Coming back, the train was late. I was exhausted and ready to crawl into bed. But there was a problem with my printed ticket. As they were rushing to load the train, the conductor finally told me to get aboard and go to the lounge car (which was empty at 1 AM). It turned out, the conductor when I came down never scanned my ticket (I assumed he had). Then, the system had cancelled my trip. Thankfully, there was a roomette (but the attendant had to remake the room as it had just become available). But by the time the train arrived in Gainesville, our first stop after Atlanta, I was snuggled up in bed.
I arrived back to the mountains in time to see the leaves at their peak.
17 Replies to “Trains and Karl Barth”
What a beautiful photograph your last one is.
I do like this time of year.
Happy November Wishes.
All the best Jan
I’ve never taken a train anywhere but that would be an interesting way to travel.
Sadly, there is no longer a train running through Las Vegas. There used to be, from Los Angeles to Salt Lake City, where it joined with a train from Oakland to travel on to Denver. I think Amtrak still runs a bus from Vegas to LA, where it connects with trains heading north and east.
I wish I lived closer to a terminus with more train options than to spend five hours going to Chicago first. My one and only train ride I enjoyed tremendously.
It is a little far even for me. I had to drive to Danville, which is 70 some miles away. Thankfully, they have a nice parking area that is patrolled, where I could leave a car.
Always lo e to read about your travels. I find Barth both a genius and complicated man, but agree w/him mostly. Thanks for sharing!!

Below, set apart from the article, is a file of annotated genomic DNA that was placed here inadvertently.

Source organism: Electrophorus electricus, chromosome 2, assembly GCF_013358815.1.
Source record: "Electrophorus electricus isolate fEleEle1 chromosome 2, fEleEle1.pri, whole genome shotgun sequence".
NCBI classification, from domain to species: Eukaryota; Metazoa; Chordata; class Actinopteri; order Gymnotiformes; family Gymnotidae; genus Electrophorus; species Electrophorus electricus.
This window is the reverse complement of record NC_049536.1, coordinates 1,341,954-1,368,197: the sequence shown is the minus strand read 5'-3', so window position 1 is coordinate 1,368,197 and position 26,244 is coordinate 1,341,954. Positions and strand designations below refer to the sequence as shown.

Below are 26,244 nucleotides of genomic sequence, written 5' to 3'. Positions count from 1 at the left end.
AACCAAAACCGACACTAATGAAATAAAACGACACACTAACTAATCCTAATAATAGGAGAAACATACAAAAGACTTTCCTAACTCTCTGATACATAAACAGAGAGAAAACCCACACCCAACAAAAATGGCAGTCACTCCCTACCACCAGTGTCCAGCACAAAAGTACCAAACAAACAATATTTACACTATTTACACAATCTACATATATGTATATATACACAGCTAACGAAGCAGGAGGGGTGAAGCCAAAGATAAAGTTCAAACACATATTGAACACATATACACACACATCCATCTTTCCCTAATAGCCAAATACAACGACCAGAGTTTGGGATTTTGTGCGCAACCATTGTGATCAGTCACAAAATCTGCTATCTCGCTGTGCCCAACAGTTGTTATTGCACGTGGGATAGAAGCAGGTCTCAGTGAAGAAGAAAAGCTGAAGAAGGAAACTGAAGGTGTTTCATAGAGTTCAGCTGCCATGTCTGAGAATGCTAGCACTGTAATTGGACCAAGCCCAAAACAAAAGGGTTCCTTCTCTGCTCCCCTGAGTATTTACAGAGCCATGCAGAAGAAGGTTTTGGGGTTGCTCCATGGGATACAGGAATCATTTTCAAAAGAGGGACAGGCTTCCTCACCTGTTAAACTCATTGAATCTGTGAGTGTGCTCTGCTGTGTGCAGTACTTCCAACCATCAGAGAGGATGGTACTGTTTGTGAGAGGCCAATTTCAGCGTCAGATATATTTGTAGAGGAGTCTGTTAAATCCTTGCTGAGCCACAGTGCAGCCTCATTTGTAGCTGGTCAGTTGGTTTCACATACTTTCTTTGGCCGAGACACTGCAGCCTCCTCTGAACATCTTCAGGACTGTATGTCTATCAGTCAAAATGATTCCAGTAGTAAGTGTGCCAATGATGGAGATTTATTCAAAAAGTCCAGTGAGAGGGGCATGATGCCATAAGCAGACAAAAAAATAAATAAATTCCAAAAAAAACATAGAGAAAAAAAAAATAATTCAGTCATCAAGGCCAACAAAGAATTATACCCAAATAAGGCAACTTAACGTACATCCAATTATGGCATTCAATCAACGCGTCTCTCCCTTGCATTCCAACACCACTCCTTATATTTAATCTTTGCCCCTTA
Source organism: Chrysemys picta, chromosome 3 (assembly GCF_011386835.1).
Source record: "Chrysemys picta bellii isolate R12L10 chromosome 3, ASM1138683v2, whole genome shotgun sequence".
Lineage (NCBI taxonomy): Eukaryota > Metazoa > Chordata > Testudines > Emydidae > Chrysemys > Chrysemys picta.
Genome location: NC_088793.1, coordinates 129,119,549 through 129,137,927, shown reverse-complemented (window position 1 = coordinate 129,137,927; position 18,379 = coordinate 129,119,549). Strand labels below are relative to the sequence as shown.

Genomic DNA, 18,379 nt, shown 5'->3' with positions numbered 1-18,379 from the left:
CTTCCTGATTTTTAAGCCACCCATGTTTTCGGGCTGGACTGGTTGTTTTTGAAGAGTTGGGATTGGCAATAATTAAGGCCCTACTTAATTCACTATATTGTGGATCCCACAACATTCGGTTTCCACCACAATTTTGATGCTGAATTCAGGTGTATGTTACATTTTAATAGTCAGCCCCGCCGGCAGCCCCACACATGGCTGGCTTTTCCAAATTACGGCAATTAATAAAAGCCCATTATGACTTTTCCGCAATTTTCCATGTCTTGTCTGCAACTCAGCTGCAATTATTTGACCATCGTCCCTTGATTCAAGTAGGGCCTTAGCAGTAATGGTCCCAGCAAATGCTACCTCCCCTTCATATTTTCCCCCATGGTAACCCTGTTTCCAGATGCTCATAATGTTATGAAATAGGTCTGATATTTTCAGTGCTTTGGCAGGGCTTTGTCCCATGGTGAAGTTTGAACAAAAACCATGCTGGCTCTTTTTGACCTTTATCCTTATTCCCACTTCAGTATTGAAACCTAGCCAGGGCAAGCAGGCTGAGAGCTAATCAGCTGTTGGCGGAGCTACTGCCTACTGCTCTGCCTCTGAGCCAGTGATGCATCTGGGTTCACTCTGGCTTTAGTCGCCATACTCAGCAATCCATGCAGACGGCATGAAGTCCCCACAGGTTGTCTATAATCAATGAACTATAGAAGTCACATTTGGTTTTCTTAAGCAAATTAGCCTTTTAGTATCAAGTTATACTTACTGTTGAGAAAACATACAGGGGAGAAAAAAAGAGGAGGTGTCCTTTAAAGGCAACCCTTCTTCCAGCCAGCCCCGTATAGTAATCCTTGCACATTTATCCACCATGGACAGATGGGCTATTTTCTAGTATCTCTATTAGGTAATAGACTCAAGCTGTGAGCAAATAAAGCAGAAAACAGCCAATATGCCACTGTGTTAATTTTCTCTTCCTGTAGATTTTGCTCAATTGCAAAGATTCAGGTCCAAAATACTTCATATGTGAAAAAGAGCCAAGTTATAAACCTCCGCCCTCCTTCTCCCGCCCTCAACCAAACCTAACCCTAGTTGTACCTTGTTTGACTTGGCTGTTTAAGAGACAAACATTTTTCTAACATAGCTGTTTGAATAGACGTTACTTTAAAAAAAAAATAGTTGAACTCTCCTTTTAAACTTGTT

Barth is a conflicted soul, but was certainly a genius, too. I just wish he was a little more concise. Good to hear from you, Timm.
Great trip ❤
It was! I hope you’re well, Kinga.
Sounds like a wonderful trip, Jeff. This made me laugh: “Breakfast was a microwave affair, and like other affairs, was unsatisfying.”
Some heavy reading indeed. Nice post. I would love a train ride like that with a roomette.
I do like to slip in truthful and humorous kernels and it brings a smile to me when someone recognizes it. Thanks!
Hi, Jeff. I enjoyed your account of your trip via train. I really enjoy train travel, especially when I fall asleep at night to its gentle rocking. I laughed at the Halloween decorations, especially, “I didn’t mask it. Now I’m in a casket.” Some people are so clever. I don’t think I’ve ever heard of Karl Barth before. I looked him up on Wikipedia, but the article left me muddled. I’m not used to reading philosophy, Christian or otherwise. Rocks are so much easier. I liked his idea of election, although I probably don’t really grasp it. (Now that’s an arrogant statement on my part ~ “I liked it!”). The thought of God damning or saving someone for the purposes of his Divine Will has troubled me. I’ve always been bothered about the necessity of Judas. I better stop before my uniformed mind gets me into trouble ~ LOL! You didn’t read the whole Dogmatics, did you? Loved the autumn leaves!
No, I did not read all the dogmatics, just one section of it. I have read portions of other sections and have a number of volumes, but not his entire set. And don’t worry about saying something that might not be kosher. I hope this blog is a safe place for exploration of ideas.
I’ve never travelled by train in this country, though I have in the UK. Ideally, I’d like to take one to Chicago and back. Someday.
I’ve done the City of New Orleans, both ways. It’s a fun train!
What excellent adventures! You have a wonderful way of mixing the life of the mind with the lived life of everyday experiences. When I was at Princeton Seminary (1972-75) the entire Theology faculty were Barthians, or so it seemed (I wasn’t keeping a scorecard). I’ve always hesitated to describe myself as “Barthian,” because that’s such an imprecise word. But I’m close.
Hey, Rich, it was good catching up with you earlier this month at the Theology Today’s conference (I also wrote about that trip). You graduated from seminary the year I graduated from high school. While we read Barth in seminary, 15 years after you, I don’t know that any of the professors would have called them Barthian.